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Sunday, March 16, 2014

India, Empire and the First World War - I

MJ Akbar
A minstrel is a mediaeval bard who sang songs and told tales of distant places, of real or imagined events from the past. When the European courts evolved under the influence of mercantilism, minstrels lost their appeal and began to travel around, becoming wandering minstrels.

I’m often reminded of the wandering minstrels whenever a public intellectual from India visits Toronto. I get to meet them and hear them talk at the Munk Centre which organizes their visit with a reassuring regularity. 

Romila Thapar, Ramchandra Guha, and Rachel Dwyer, among many others have engaged the Indian diaspora in what may be described as a conversation among the believers. And by that I mean that both the speakers and the listeners are all generally speaking liberals.

MJ Akbar was here a couple of weeks ago to talk on India, Empire and the First World War organized by the Bill Graham Centre for International History.

A minor digression: One wonders whether Akbar should continue to be included among the liberals after his new-found love for Narendra Modi, the prime ministerial aspirant of India’s Hindu nationalist Bharatiya Janata Party. I guess many in India and amongst the Indian diaspora who categorize themselves as liberals have found (and are finding) new reasons to support Modi. So, we shall leave the categorization in abeyance for now.

Apart from an utter incapability to understand or appreciate Akbar’s pro-Modi tilt, which sort of tends to cloud my perspective about everything that he writes these days, I must admit listening to his erudition is unquestionably an enriching experience.

Although he was to speak about India, the Empire and the First World War, he deftly encompassed many themes in his talk and focused mainly on the making of the modern Muslim world. For those aware with his works – especially his 2002 book The Shades of Sword – the Conflict between Islam and Christianity, there was a familiar note to a lot that Akbar said that afternoon.

Some of his positions are well-known and have hardened over the years. But his approach of examining history as an interplay between empires that rose and fell over the last millennium, rather than looking at it from the narrow prism of nation states remains unique and compelling.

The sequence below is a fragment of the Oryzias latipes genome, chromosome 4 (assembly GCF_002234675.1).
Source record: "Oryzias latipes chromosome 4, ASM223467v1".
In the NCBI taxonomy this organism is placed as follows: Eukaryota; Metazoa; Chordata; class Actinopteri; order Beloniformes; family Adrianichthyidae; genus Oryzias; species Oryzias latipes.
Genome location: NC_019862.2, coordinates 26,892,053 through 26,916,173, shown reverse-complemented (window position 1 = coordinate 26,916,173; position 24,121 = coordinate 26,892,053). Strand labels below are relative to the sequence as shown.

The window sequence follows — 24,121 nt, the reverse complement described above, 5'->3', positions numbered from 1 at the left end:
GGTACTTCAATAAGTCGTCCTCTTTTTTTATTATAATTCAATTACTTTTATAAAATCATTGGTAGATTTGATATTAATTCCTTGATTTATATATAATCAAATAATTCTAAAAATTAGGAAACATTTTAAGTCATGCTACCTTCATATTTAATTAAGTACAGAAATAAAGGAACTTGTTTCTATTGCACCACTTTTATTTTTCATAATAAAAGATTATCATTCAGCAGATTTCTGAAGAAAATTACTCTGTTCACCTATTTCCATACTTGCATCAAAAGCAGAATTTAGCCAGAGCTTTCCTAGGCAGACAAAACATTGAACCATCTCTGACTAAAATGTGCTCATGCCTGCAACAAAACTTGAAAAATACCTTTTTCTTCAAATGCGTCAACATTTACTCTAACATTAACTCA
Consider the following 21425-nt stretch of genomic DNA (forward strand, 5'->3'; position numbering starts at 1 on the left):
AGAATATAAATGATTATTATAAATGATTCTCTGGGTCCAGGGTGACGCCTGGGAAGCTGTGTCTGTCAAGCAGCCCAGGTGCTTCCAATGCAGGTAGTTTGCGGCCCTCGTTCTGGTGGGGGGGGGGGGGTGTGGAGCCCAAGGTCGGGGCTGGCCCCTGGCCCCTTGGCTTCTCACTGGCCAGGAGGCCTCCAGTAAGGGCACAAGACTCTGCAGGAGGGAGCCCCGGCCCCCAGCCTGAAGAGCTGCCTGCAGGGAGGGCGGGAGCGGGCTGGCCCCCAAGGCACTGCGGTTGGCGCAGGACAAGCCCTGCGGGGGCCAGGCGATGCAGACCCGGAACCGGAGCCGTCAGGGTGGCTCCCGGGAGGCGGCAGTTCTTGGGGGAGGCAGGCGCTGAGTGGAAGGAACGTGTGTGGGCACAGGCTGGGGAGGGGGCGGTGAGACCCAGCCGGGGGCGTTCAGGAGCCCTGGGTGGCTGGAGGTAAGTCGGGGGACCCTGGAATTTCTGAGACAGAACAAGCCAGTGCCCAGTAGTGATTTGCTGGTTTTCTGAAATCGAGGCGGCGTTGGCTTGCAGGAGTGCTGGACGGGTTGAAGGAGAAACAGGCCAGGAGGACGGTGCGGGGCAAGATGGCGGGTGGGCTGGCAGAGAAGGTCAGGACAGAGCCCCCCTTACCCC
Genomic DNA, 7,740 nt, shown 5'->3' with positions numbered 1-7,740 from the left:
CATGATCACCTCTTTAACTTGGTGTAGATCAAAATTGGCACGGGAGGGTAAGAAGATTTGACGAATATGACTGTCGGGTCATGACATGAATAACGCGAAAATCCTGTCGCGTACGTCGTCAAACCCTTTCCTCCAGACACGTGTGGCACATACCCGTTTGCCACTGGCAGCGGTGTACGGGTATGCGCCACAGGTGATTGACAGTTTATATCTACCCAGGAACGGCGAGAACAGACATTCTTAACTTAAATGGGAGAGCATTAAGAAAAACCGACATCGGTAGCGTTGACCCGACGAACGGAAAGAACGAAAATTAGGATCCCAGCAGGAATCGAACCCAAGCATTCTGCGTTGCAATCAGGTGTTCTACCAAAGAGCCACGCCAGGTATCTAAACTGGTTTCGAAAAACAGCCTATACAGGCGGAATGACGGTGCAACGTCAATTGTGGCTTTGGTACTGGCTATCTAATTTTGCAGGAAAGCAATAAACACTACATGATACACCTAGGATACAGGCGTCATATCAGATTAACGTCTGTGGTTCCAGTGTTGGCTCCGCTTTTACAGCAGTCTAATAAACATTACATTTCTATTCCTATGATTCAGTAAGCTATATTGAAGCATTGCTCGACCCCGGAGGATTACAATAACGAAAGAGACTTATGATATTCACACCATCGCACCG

The breadth of the lecture was wide, sweeping across centuries, spread across geographies, and peopled with innumerable figures; and punctured with innumerable diversions.

In the middle of the talk, he stopped and quoted from Matthew Arnold’s poem Stanza from the Grande Chartreuse
Wandering between two worlds, one dead,

The other powerless to be born

Wikipedia described Arnold, as an English poet from the Victorian era, who wrote this classic to describe the irreconcilable differences between science and religion while on a brief visit to the Grand Chartreuse, the abode of the Carthusian order. 

Akbar used the lines to describe the present world order where the old world of the 20th century is evidently dead, but a new world order is yet to be born.

Another riveting insight: Tracing the west’s global domination over the last five hundred years, Akbar observed that the simple reason was technology. After the fall of Constantinople in 1453, the Gutenberg press (introduced in the same decade) changed the discourse of dominance. It wasn’t just the battlefield where supremacy mattered. Gutenberg opened up a new front – supremacy of ideas. 

And the Islamic world was kept away from this revolution (especially in South Asia) by the trade unions of the khatibs, the scribes, who prevented the introduction and use of the movable type.

Describing India’s strong roots of syncretic traditions, he quoted Mughal emperor Babur, who said one could either eat beef or rule India, one couldn’t do both.

Continued in the post below

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